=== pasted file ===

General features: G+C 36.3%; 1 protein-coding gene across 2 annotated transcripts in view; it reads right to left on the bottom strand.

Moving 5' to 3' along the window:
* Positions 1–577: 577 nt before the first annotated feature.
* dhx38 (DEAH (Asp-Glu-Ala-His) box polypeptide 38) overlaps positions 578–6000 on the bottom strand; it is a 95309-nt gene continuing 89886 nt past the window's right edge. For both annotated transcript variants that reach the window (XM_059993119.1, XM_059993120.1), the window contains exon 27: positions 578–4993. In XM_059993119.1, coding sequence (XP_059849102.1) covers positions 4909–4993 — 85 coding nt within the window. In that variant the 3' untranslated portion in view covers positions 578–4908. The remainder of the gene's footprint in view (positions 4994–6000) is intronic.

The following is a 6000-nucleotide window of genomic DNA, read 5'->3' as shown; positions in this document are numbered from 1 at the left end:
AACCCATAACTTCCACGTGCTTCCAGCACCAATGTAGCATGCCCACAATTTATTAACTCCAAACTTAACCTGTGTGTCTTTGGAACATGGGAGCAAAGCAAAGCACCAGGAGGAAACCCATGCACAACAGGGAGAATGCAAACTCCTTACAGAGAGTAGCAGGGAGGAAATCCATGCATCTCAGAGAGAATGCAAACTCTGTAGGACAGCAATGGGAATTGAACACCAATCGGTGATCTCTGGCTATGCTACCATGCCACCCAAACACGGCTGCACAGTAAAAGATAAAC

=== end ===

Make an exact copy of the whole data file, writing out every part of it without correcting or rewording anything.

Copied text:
General features: G+C 36.3%; 1 protein-coding gene across 2 annotated transcripts in view; it reads right to left on the bottom strand.

Moving 5' to 3' along the window:
* Positions 1–577: 577 nt before the first annotated feature.
* dhx38 (DEAH (Asp-Glu-Ala-His) box polypeptide 38) overlaps positions 578–6000 on the bottom strand; it is a 95309-nt gene continuing 89886 nt past the window's right edge. For both annotated transcript variants that reach the window (XM_059993119.1, XM_059993120.1), the window contains exon 27: positions 578–4993. In XM_059993119.1, coding sequence (XP_059849102.1) covers positions 4909–4993 — 85 coding nt within the window. In that variant the 3' untranslated portion in view covers positions 578–4908. The remainder of the gene's footprint in view (positions 4994–6000) is intronic.

The following is a 6000-nucleotide window of genomic DNA, read 5'->3' as shown; positions in this document are numbered from 1 at the left end:
AACCCATAACTTCCACGTGCTTCCAGCACCAATGTAGCATGCCCACAATTTATTAACTCCAAACTTAACCTGTGTGTCTTTGGAACATGGGAGCAAAGCAAAGCACCAGGAGGAAACCCATGCACAACAGGGAGAATGCAAACTCCTTACAGAGAGTAGCAGGGAGGAAATCCATGCATCTCAGAGAGAATGCAAACTCTGTAGGACAGCAATGGGAATTGAACACCAATCGGTGATCTCTGGCTATGCTACCATGCCACCCAAACACGGCTGCACAGTAAAAGATAAAC